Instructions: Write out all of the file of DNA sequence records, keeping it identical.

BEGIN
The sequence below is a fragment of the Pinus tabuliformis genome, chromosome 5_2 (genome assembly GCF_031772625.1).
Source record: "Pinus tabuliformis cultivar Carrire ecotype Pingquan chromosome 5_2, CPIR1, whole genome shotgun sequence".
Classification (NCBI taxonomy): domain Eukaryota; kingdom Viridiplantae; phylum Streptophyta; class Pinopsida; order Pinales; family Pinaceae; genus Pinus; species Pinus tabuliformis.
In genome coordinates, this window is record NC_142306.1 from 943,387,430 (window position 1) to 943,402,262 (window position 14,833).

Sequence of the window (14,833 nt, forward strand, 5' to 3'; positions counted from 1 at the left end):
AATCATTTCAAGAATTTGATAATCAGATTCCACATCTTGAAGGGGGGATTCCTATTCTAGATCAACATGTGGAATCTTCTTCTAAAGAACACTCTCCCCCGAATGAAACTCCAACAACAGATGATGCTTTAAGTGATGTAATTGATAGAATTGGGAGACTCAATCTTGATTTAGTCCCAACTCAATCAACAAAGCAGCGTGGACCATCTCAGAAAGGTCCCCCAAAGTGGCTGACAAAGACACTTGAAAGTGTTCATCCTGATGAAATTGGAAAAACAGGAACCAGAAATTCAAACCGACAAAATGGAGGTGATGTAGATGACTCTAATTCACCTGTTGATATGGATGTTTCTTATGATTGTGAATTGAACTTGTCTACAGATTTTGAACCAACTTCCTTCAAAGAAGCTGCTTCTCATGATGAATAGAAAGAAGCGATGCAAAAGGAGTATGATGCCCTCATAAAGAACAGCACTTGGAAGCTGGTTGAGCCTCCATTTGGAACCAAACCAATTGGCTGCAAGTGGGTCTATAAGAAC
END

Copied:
The sequence below is a fragment of the Pinus tabuliformis genome, chromosome 5_2 (genome assembly GCF_031772625.1).
Source record: "Pinus tabuliformis cultivar Carrire ecotype Pingquan chromosome 5_2, CPIR1, whole genome shotgun sequence".
Classification (NCBI taxonomy): domain Eukaryota; kingdom Viridiplantae; phylum Streptophyta; class Pinopsida; order Pinales; family Pinaceae; genus Pinus; species Pinus tabuliformis.
In genome coordinates, this window is record NC_142306.1 from 943,387,430 (window position 1) to 943,402,262 (window position 14,833).

Sequence of the window (14,833 nt, forward strand, 5' to 3'; positions counted from 1 at the left end):
AATCATTTCAAGAATTTGATAATCAGATTCCACATCTTGAAGGGGGGATTCCTATTCTAGATCAACATGTGGAATCTTCTTCTAAAGAACACTCTCCCCCGAATGAAACTCCAACAACAGATGATGCTTTAAGTGATGTAATTGATAGAATTGGGAGACTCAATCTTGATTTAGTCCCAACTCAATCAACAAAGCAGCGTGGACCATCTCAGAAAGGTCCCCCAAAGTGGCTGACAAAGACACTTGAAAGTGTTCATCCTGATGAAATTGGAAAAACAGGAACCAGAAATTCAAACCGACAAAATGGAGGTGATGTAGATGACTCTAATTCACCTGTTGATATGGATGTTTCTTATGATTGTGAATTGAACTTGTCTACAGATTTTGAACCAACTTCCTTCAAAGAAGCTGCTTCTCATGATGAATAGAAAGAAGCGATGCAAAAGGAGTATGATGCCCTCATAAAGAACAGCACTTGGAAGCTGGTTGAGCCTCCATTTGGAACCAAACCAATTGGCTGCAAGTGGGTCTATAAGAAC